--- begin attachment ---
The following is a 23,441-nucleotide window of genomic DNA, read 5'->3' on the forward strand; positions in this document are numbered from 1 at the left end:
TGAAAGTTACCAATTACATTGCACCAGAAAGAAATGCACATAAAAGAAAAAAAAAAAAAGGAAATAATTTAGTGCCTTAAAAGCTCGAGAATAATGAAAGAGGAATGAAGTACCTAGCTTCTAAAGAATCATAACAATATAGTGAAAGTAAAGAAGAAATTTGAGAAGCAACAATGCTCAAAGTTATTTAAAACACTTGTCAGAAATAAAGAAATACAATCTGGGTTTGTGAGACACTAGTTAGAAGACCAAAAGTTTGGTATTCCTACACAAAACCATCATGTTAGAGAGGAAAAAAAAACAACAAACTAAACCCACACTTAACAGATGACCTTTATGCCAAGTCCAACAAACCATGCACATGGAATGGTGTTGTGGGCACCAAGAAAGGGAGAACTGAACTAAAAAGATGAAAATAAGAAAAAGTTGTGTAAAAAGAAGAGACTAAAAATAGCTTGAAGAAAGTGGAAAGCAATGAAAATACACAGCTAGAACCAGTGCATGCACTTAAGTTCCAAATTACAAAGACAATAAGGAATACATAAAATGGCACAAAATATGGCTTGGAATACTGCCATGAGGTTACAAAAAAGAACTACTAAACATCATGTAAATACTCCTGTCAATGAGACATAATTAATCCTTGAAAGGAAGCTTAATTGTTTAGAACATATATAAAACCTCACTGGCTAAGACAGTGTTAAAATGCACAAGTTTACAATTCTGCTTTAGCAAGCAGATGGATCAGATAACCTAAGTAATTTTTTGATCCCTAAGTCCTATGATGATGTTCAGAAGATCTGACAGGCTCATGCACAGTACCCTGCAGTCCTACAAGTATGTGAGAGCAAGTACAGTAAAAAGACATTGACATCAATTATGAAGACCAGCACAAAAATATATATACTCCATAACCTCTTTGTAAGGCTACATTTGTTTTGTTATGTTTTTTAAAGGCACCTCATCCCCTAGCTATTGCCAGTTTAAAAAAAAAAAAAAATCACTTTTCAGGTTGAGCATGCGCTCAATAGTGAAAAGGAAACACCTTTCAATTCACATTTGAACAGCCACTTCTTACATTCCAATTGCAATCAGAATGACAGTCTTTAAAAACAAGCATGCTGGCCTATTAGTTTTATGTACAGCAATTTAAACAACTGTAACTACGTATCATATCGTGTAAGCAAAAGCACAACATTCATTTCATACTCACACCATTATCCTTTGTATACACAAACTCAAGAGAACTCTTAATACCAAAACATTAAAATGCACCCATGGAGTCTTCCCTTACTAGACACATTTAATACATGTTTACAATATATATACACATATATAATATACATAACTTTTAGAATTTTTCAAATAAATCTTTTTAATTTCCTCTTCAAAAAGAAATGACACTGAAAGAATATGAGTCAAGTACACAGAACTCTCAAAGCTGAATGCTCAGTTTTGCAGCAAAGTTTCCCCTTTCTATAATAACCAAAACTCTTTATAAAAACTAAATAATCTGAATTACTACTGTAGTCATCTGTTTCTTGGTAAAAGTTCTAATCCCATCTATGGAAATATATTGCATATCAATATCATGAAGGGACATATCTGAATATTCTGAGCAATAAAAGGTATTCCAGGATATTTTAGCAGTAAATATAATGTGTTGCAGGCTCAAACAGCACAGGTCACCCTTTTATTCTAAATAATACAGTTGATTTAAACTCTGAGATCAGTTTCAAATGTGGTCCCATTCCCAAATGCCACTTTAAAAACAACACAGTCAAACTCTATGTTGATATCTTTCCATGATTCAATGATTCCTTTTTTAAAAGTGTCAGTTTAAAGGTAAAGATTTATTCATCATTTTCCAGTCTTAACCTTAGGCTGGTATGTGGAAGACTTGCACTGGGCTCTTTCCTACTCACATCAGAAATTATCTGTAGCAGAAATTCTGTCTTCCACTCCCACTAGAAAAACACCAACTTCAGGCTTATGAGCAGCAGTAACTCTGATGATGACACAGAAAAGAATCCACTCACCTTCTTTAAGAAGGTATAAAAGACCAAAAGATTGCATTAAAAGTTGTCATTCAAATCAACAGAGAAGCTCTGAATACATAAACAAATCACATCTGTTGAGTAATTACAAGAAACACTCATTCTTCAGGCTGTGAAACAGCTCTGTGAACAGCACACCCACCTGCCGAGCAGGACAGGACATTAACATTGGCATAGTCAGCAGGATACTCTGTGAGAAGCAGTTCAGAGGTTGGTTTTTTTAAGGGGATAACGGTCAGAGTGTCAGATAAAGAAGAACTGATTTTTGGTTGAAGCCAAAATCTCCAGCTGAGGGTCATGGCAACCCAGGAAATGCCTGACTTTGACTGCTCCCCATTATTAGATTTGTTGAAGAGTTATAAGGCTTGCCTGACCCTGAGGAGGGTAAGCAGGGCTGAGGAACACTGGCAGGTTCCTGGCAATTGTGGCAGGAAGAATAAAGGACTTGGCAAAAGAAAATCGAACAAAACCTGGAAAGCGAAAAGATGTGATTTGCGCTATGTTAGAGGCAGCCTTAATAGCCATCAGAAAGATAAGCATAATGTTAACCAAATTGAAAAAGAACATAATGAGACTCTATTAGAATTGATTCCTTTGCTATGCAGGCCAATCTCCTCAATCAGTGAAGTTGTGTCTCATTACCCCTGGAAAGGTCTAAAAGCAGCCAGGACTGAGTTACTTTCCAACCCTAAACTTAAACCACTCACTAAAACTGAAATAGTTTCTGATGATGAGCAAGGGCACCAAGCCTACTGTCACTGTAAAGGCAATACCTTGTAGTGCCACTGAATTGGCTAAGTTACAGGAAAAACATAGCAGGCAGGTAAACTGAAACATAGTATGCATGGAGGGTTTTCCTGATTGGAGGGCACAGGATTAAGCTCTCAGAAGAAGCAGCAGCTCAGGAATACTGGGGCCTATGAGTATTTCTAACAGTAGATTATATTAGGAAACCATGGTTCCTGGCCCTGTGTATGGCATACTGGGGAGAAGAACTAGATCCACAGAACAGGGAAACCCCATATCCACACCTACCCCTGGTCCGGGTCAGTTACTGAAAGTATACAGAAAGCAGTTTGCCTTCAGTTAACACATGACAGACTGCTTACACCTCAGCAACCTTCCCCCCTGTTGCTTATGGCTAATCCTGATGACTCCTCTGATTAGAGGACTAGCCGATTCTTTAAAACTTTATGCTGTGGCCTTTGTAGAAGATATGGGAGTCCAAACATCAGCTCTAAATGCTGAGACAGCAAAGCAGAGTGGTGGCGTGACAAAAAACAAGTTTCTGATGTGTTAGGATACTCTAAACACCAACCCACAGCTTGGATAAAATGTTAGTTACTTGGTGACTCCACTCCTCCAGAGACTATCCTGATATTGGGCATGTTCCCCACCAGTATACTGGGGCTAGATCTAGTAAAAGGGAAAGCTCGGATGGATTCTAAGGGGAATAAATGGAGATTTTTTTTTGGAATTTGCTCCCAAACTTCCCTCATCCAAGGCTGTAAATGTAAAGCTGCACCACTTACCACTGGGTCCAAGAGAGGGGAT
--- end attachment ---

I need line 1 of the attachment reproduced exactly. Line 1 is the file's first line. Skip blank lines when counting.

The following is a 23,441-nucleotide window of genomic DNA, read 5'->3' on the forward strand; positions in this document are numbered from 1 at the left end: